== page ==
The relics of the erstwhile Vijayanagara empire have seemingly come alive in an ongoing exhibition of one of India's most revered historical sites. Titled The Fabled Hampi, the exhibition, through 44 odd paintings out of a larger collection, almost takes the viewer on a virtual tour of Hampi, in Karnataka, also declared as a World Heritage site by UNESCO.
The collection, by award-winning artist Ganesh Doddamini, is a testimony to a rich bygone era, but what leaves the viewer beguiled is the way the artist has played with light - almost creating a three dimensional effect.
Doddamini, in an extremely fine manner, plays with illumination from different angles, and recreates the nuances of the historical architecture in acrylic on canvas, in both colour and black and white, as well as water colours. The fact that he has made at least 150 paintings on Hampi alone, axiomatically makes one wonder about the artist's fascination with this single monument.
The artist plays with illumination from different angles, and recreates the nuances of the historical architecture in acrylic on canvas, in both colour and black and white, as well as water colours. (Photos: PTI)
"Every time I saw Hampi, I saw it differently; in a different light, with different surroundings," says the artist.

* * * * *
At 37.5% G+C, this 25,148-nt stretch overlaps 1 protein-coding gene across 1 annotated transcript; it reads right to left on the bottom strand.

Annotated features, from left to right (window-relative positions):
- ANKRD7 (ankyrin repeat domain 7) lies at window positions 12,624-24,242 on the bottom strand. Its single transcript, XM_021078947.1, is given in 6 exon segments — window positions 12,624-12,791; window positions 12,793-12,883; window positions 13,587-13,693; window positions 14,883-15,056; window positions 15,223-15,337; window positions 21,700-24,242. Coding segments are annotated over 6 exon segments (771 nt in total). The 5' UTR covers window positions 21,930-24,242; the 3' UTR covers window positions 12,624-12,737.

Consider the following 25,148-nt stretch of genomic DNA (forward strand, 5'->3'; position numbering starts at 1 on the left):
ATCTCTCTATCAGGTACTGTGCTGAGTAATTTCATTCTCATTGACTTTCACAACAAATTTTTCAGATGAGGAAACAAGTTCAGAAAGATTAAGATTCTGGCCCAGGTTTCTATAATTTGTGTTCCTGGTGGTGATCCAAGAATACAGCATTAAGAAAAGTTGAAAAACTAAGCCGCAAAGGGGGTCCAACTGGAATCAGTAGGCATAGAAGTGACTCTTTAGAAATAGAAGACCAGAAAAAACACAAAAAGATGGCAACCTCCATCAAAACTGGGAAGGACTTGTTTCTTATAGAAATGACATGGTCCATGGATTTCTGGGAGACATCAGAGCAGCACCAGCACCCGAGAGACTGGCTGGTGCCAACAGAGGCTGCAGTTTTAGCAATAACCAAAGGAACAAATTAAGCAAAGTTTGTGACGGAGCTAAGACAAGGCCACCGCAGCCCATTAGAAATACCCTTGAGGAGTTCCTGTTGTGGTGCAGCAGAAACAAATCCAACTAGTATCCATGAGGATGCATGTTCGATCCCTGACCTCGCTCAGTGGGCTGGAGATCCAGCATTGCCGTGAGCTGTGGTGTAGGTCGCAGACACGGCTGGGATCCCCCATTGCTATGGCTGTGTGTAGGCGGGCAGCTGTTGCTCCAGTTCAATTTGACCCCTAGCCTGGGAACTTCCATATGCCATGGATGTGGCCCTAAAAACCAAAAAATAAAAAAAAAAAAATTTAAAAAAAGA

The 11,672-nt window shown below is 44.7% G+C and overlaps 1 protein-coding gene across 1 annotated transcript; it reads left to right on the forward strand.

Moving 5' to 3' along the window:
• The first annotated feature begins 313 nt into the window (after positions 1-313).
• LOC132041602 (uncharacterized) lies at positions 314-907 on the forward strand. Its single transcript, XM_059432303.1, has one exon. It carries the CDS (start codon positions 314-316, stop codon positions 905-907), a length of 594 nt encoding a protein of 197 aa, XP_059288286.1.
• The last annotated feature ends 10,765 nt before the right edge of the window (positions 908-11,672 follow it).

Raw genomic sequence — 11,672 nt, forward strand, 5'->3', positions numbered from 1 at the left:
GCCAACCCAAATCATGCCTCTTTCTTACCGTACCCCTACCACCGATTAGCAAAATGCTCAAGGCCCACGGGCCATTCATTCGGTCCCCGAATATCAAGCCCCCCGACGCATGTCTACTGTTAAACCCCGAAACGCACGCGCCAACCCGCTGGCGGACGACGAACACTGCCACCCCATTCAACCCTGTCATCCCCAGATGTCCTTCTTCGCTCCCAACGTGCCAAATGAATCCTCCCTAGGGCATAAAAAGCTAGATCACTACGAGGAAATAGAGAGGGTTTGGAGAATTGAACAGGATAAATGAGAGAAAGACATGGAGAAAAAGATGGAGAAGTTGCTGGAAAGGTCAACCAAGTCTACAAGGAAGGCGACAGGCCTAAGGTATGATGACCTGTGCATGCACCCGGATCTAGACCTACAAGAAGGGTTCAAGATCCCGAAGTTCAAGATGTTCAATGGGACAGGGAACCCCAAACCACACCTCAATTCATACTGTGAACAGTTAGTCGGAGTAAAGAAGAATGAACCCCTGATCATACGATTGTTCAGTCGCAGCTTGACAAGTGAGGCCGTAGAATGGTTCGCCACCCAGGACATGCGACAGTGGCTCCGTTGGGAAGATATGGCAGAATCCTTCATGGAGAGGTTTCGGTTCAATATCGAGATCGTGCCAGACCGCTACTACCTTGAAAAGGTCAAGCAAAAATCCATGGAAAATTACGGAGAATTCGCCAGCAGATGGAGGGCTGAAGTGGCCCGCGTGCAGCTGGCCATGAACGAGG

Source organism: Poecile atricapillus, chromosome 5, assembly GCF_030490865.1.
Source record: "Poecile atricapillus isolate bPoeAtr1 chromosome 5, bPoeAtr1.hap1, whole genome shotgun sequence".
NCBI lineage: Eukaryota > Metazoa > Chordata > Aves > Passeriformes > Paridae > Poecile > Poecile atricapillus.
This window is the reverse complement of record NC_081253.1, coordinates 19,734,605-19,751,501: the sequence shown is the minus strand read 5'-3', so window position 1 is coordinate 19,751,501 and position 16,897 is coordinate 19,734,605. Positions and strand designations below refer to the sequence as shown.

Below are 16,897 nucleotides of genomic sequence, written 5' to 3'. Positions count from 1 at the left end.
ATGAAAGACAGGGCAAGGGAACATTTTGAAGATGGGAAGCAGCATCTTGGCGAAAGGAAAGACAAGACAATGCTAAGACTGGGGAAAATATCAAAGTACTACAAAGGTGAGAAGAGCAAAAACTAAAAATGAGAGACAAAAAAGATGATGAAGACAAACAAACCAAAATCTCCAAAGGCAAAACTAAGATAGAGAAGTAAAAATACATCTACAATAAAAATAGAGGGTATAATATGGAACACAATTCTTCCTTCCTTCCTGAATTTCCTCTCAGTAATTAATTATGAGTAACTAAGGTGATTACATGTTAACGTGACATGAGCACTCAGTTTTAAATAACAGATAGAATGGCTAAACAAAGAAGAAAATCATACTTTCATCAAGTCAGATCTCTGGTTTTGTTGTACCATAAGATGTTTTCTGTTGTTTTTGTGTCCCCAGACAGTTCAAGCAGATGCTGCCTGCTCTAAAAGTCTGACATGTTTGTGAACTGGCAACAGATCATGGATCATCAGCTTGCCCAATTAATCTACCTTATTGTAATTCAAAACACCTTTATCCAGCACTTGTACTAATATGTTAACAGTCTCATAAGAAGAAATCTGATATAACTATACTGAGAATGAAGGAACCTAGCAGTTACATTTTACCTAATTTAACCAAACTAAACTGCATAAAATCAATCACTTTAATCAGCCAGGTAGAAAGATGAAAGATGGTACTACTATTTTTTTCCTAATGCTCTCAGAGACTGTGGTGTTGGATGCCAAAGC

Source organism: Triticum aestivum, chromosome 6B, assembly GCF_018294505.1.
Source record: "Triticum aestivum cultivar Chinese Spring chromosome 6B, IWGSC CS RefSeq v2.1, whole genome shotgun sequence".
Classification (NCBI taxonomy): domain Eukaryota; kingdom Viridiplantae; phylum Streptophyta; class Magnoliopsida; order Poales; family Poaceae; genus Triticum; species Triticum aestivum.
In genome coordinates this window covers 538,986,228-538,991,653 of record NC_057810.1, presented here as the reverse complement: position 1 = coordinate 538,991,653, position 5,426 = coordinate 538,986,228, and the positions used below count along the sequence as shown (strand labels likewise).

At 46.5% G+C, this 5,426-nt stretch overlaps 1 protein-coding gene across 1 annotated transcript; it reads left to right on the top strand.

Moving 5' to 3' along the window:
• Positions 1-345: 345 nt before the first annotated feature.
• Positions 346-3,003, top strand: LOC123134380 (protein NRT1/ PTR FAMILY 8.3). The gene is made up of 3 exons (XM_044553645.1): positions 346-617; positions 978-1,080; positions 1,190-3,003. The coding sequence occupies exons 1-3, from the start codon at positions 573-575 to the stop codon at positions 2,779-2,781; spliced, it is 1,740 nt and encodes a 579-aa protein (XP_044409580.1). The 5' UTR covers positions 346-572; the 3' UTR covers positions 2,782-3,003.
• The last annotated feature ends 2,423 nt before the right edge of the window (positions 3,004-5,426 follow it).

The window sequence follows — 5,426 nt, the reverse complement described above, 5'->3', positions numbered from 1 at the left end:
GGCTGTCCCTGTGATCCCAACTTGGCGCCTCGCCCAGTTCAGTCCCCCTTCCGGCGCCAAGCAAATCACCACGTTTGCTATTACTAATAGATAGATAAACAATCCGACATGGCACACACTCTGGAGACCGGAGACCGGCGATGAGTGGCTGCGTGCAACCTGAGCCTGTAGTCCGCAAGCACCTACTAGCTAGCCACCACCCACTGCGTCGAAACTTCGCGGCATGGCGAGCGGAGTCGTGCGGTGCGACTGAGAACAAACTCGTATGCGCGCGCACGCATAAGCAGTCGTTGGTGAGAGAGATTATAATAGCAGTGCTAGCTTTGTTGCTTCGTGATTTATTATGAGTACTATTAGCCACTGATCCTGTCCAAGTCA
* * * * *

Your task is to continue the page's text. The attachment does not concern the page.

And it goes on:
Doddamani says he visited the site very frequently and the collection is an outcome of his multiple stays and interactions with locals. "Hampi had become my home," he says.
In about half a dozen paintings that are on display at the Art Spice Gallery in the Capital, the artist has painted the exterior and interior beside each other. A boy can be seen playing a flute in one of the paintings, and in another, a priest blowing air into a shankh is painted - both with Hampi in the backdrop.
"Previously, the pillars of Hampi were used to produce music for performances, and today these instruments (shankh and flute) are used to create music," says Doddamani. "If a painting that is placed in your house makes you happy every time you look at it, it has served its purpose," he adds.
The paintings at the exhibition, which is on till May 20, are priced between Rs 18,000 and Rs 2 lakh.